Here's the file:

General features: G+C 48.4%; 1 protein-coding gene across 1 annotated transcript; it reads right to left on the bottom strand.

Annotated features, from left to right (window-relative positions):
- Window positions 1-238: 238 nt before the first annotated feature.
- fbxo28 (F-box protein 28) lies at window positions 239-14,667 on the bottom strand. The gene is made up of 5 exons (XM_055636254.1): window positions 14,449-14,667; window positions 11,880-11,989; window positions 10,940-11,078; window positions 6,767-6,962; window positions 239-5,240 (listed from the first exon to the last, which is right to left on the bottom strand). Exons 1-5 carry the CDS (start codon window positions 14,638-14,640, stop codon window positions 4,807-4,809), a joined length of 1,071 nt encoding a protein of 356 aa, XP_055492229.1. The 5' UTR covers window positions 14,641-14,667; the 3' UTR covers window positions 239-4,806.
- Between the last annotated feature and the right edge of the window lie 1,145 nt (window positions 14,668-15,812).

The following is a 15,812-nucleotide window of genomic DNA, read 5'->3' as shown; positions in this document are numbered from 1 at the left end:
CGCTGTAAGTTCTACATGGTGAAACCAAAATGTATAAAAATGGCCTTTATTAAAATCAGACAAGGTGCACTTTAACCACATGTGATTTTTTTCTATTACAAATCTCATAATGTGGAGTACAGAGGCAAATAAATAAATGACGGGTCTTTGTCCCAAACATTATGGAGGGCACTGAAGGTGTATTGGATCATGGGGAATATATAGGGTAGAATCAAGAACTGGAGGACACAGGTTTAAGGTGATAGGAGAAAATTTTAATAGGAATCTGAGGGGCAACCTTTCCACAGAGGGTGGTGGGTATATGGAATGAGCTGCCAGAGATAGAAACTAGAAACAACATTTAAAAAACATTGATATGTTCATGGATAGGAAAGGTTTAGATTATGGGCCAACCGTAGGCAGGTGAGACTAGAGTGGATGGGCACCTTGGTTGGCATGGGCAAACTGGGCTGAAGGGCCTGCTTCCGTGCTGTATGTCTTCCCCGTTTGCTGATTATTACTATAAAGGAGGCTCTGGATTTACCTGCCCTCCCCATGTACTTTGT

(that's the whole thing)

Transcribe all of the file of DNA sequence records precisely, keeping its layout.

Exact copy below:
General features: G+C 48.4%; 1 protein-coding gene across 1 annotated transcript; it reads right to left on the bottom strand.

Annotated features, from left to right (window-relative positions):
- Window positions 1-238: 238 nt before the first annotated feature.
- fbxo28 (F-box protein 28) lies at window positions 239-14,667 on the bottom strand. The gene is made up of 5 exons (XM_055636254.1): window positions 14,449-14,667; window positions 11,880-11,989; window positions 10,940-11,078; window positions 6,767-6,962; window positions 239-5,240 (listed from the first exon to the last, which is right to left on the bottom strand). Exons 1-5 carry the CDS (start codon window positions 14,638-14,640, stop codon window positions 4,807-4,809), a joined length of 1,071 nt encoding a protein of 356 aa, XP_055492229.1. The 5' UTR covers window positions 14,641-14,667; the 3' UTR covers window positions 239-4,806.
- Between the last annotated feature and the right edge of the window lie 1,145 nt (window positions 14,668-15,812).

The following is a 15,812-nucleotide window of genomic DNA, read 5'->3' as shown; positions in this document are numbered from 1 at the left end:
CGCTGTAAGTTCTACATGGTGAAACCAAAATGTATAAAAATGGCCTTTATTAAAATCAGACAAGGTGCACTTTAACCACATGTGATTTTTTTCTATTACAAATCTCATAATGTGGAGTACAGAGGCAAATAAATAAATGACGGGTCTTTGTCCCAAACATTATGGAGGGCACTGAAGGTGTATTGGATCATGGGGAATATATAGGGTAGAATCAAGAACTGGAGGACACAGGTTTAAGGTGATAGGAGAAAATTTTAATAGGAATCTGAGGGGCAACCTTTCCACAGAGGGTGGTGGGTATATGGAATGAGCTGCCAGAGATAGAAACTAGAAACAACATTTAAAAAACATTGATATGTTCATGGATAGGAAAGGTTTAGATTATGGGCCAACCGTAGGCAGGTGAGACTAGAGTGGATGGGCACCTTGGTTGGCATGGGCAAACTGGGCTGAAGGGCCTGCTTCCGTGCTGTATGTCTTCCCCGTTTGCTGATTATTACTATAAAGGAGGCTCTGGATTTACCTGCCCTCCCCATGTACTTTGT